The one executor who did serve and who managed the family’s financial affairs was Ralph’s father, James Mottram. When Emanuel Cooper died, his elaborate fifteen page Will, (dated 22 April 1870) left £3,000 for “my adopted daughter Ada Nemesis Pearson Cooper”, and the same sum for “my adopted son”. He added the stipulation that no one was to be buried in his mausoleum except his adopted son, adopted daughter, “their mother Anna Julia Pearson”, and his servant, Maria Bayes (the latter two were also left considerable sums).

The mausoleum of Emanuel Cooper.
Photos: © Copyright Evelyn Simak
and licensed for reuse under this Creative Commons Licence.

Cooper6
Name plate on the lead coffin containing the remains of Dr Emanuel Cooper in the Cooper Mausoleum. Photo: © Copyright Evelyn Simak and licensed for reuse under this Creative Commons Licence.

As for Dr Cooper’s mausoleum – it is the only such structure in the Rosary Cemetery in Norwich. The only remains it contains are those of Dr Cooper; a vault situated below the mausoleum does contain the remains of Anna Julia Pearson Cooper, Cooper’s wife, who died in 1913 in Newport, Essex, and of Charles Arthur Pearson Cooper, their son, who died in April 1904 in Kensington, London. The railings surrounding the mausoleum (and perhaps also the ironwork) were made by J Barnes whose foundry was based at Church Street, St Miles, Norwich.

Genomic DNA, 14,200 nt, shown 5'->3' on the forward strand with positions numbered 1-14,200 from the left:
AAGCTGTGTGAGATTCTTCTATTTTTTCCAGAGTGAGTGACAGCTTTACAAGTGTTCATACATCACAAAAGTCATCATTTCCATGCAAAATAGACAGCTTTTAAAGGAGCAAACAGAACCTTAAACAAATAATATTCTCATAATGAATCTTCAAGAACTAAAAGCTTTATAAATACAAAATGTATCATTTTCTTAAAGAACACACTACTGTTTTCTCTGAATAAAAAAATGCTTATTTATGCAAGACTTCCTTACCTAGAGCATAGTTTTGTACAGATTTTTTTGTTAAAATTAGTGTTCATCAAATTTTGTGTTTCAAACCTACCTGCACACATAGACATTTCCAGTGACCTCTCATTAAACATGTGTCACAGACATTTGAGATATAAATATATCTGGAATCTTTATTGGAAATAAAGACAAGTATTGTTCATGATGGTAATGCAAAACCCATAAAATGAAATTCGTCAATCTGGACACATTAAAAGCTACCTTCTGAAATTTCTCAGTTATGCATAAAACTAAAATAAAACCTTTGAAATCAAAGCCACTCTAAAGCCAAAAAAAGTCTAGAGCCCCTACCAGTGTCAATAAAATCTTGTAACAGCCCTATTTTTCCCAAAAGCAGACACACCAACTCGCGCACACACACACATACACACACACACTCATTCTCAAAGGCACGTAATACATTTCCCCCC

Cooper3a
Mausoleum of Emanuel Cooper (detail)
The railings surrounding the mausoleum and perhaps also the ironwork – were made by J Barnes. Photo: © Copyright Evelyn Simak and licensed for reuse under this Creative Commons Licence.

Footnote:
Ada Nemesis Pearson Cooper (adopted daughter of Dr Emanual Cooper of Norwich) married the writer John Galsworthy; he based his novel, ‘Jolyon’ on their relationship. His more famous novel was  ‘The Forsyth Saga’ – a story about the vicissitudes of the leading members of a large commercial upper middle class English family – similar to his own – is believed by his biographers and people who knew him to have been based on his own life.

Cooper5 (Ada Galsworthy _Research & Culture Collection)
Portrait of Ada Galsworthy by George Sauter (1866-1937). Oil on canvas, 1897
This portrait depicts Ada Nemesis Pearson Galsworthy (1864-1956), future wife of John Galsworthy, in a fashionable garment. At the time this portrait was painted, Ada was still married to Arthur – John’s cousin – but she had begun her affair with John two years prior. The relationship between Ada and John caused a scandal in London society and the two were ostracised from certain social circles (Gindin, 1987, p. 359). Following the death of John Galsworthy’s father, John Senior, in December 1904, Ada and John lived together publicly at a farm called Wingstone, near Dartmoor. Arthur served Ada with divorce papers and the divorce was finalised two months later. On 23 September 1905, John Galsworthyand Ada Nemesis Pearson Cooper married. Photo: Research & Cultural Collections at the University of Birmingham Special Collections.